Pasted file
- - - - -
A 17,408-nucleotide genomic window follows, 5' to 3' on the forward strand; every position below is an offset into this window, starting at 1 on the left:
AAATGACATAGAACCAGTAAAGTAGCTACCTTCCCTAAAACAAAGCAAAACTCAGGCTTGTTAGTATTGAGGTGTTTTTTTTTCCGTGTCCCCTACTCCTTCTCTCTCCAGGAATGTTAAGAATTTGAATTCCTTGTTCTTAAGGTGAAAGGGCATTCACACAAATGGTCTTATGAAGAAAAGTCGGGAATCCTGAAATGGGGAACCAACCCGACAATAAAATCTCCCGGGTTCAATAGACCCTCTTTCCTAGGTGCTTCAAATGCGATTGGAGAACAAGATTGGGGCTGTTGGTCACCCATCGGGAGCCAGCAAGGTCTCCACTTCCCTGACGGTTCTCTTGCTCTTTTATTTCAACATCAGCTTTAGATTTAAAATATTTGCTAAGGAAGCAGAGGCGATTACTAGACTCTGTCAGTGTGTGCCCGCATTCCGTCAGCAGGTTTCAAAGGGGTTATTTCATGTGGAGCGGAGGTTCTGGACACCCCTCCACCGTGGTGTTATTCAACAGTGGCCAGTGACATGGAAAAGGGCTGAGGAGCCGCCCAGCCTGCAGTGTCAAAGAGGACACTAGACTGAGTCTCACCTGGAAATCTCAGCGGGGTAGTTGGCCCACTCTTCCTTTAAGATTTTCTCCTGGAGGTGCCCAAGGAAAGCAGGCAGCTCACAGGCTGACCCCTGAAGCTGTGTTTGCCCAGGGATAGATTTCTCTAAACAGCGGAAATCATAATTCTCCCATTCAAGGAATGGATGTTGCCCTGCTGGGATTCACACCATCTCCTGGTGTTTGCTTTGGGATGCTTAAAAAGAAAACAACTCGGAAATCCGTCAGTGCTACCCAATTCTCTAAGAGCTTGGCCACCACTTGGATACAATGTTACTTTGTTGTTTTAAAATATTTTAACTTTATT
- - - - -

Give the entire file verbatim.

A 17,408-nucleotide genomic window follows, 5' to 3' on the forward strand; every position below is an offset into this window, starting at 1 on the left:
AAATGACATAGAACCAGTAAAGTAGCTACCTTCCCTAAAACAAAGCAAAACTCAGGCTTGTTAGTATTGAGGTGTTTTTTTTTCCGTGTCCCCTACTCCTTCTCTCTCCAGGAATGTTAAGAATTTGAATTCCTTGTTCTTAAGGTGAAAGGGCATTCACACAAATGGTCTTATGAAGAAAAGTCGGGAATCCTGAAATGGGGAACCAACCCGACAATAAAATCTCCCGGGTTCAATAGACCCTCTTTCCTAGGTGCTTCAAATGCGATTGGAGAACAAGATTGGGGCTGTTGGTCACCCATCGGGAGCCAGCAAGGTCTCCACTTCCCTGACGGTTCTCTTGCTCTTTTATTTCAACATCAGCTTTAGATTTAAAATATTTGCTAAGGAAGCAGAGGCGATTACTAGACTCTGTCAGTGTGTGCCCGCATTCCGTCAGCAGGTTTCAAAGGGGTTATTTCATGTGGAGCGGAGGTTCTGGACACCCCTCCACCGTGGTGTTATTCAACAGTGGCCAGTGACATGGAAAAGGGCTGAGGAGCCGCCCAGCCTGCAGTGTCAAAGAGGACACTAGACTGAGTCTCACCTGGAAATCTCAGCGGGGTAGTTGGCCCACTCTTCCTTTAAGATTTTCTCCTGGAGGTGCCCAAGGAAAGCAGGCAGCTCACAGGCTGACCCCTGAAGCTGTGTTTGCCCAGGGATAGATTTCTCTAAACAGCGGAAATCATAATTCTCCCATTCAAGGAATGGATGTTGCCCTGCTGGGATTCACACCATCTCCTGGTGTTTGCTTTGGGATGCTTAAAAAGAAAACAACTCGGAAATCCGTCAGTGCTACCCAATTCTCTAAGAGCTTGGCCACCACTTGGATACAATGTTACTTTGTTGTTTTAAAATATTTTAACTTTATT